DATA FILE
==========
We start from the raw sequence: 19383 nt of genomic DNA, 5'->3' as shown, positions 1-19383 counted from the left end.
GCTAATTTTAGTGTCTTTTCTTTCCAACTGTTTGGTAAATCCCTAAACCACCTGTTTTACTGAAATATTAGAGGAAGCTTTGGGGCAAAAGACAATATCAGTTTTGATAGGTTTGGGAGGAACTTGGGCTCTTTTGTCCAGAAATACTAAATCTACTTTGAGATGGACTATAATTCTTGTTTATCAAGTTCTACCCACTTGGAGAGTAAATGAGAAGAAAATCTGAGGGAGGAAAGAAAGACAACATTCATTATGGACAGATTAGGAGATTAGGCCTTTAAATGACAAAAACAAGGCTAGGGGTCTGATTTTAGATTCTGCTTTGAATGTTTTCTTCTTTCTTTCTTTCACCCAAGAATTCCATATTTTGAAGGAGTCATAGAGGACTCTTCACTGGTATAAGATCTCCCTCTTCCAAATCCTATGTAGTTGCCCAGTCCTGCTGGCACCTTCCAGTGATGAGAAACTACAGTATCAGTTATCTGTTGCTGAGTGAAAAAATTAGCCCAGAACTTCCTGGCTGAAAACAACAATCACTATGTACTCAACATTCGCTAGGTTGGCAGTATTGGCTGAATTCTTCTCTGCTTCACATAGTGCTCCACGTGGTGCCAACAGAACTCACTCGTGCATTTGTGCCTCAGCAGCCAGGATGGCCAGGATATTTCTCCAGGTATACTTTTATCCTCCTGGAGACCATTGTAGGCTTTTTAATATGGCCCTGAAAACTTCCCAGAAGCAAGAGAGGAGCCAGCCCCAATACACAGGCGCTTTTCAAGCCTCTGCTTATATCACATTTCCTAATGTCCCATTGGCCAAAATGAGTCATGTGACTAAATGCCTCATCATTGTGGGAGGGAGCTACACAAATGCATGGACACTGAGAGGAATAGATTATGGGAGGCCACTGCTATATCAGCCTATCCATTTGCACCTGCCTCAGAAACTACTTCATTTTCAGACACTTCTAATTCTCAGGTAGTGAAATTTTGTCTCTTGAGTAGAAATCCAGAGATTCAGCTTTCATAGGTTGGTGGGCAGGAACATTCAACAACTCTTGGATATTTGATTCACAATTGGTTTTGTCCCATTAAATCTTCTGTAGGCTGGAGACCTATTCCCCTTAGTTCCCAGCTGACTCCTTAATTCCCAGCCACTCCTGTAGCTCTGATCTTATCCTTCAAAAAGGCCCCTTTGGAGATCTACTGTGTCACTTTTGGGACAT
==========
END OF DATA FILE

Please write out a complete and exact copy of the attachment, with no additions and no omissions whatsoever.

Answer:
We start from the raw sequence: 19383 nt of genomic DNA, 5'->3' as shown, positions 1-19383 counted from the left end.
GCTAATTTTAGTGTCTTTTCTTTCCAACTGTTTGGTAAATCCCTAAACCACCTGTTTTACTGAAATATTAGAGGAAGCTTTGGGGCAAAAGACAATATCAGTTTTGATAGGTTTGGGAGGAACTTGGGCTCTTTTGTCCAGAAATACTAAATCTACTTTGAGATGGACTATAATTCTTGTTTATCAAGTTCTACCCACTTGGAGAGTAAATGAGAAGAAAATCTGAGGGAGGAAAGAAAGACAACATTCATTATGGACAGATTAGGAGATTAGGCCTTTAAATGACAAAAACAAGGCTAGGGGTCTGATTTTAGATTCTGCTTTGAATGTTTTCTTCTTTCTTTCTTTCACCCAAGAATTCCATATTTTGAAGGAGTCATAGAGGACTCTTCACTGGTATAAGATCTCCCTCTTCCAAATCCTATGTAGTTGCCCAGTCCTGCTGGCACCTTCCAGTGATGAGAAACTACAGTATCAGTTATCTGTTGCTGAGTGAAAAAATTAGCCCAGAACTTCCTGGCTGAAAACAACAATCACTATGTACTCAACATTCGCTAGGTTGGCAGTATTGGCTGAATTCTTCTCTGCTTCACATAGTGCTCCACGTGGTGCCAACAGAACTCACTCGTGCATTTGTGCCTCAGCAGCCAGGATGGCCAGGATATTTCTCCAGGTATACTTTTATCCTCCTGGAGACCATTGTAGGCTTTTTAATATGGCCCTGAAAACTTCCCAGAAGCAAGAGAGGAGCCAGCCCCAATACACAGGCGCTTTTCAAGCCTCTGCTTATATCACATTTCCTAATGTCCCATTGGCCAAAATGAGTCATGTGACTAAATGCCTCATCATTGTGGGAGGGAGCTACACAAATGCATGGACACTGAGAGGAATAGATTATGGGAGGCCACTGCTATATCAGCCTATCCATTTGCACCTGCCTCAGAAACTACTTCATTTTCAGACACTTCTAATTCTCAGGTAGTGAAATTTTGTCTCTTGAGTAGAAATCCAGAGATTCAGCTTTCATAGGTTGGTGGGCAGGAACATTCAACAACTCTTGGATATTTGATTCACAATTGGTTTTGTCCCATTAAATCTTCTGTAGGCTGGAGACCTATTCCCCTTAGTTCCCAGCTGACTCCTTAATTCCCAGCCACTCCTGTAGCTCTGATCTTATCCTTCAAAAAGGCCCCTTTGGAGATCTACTGTGTCACTTTTGGGACAT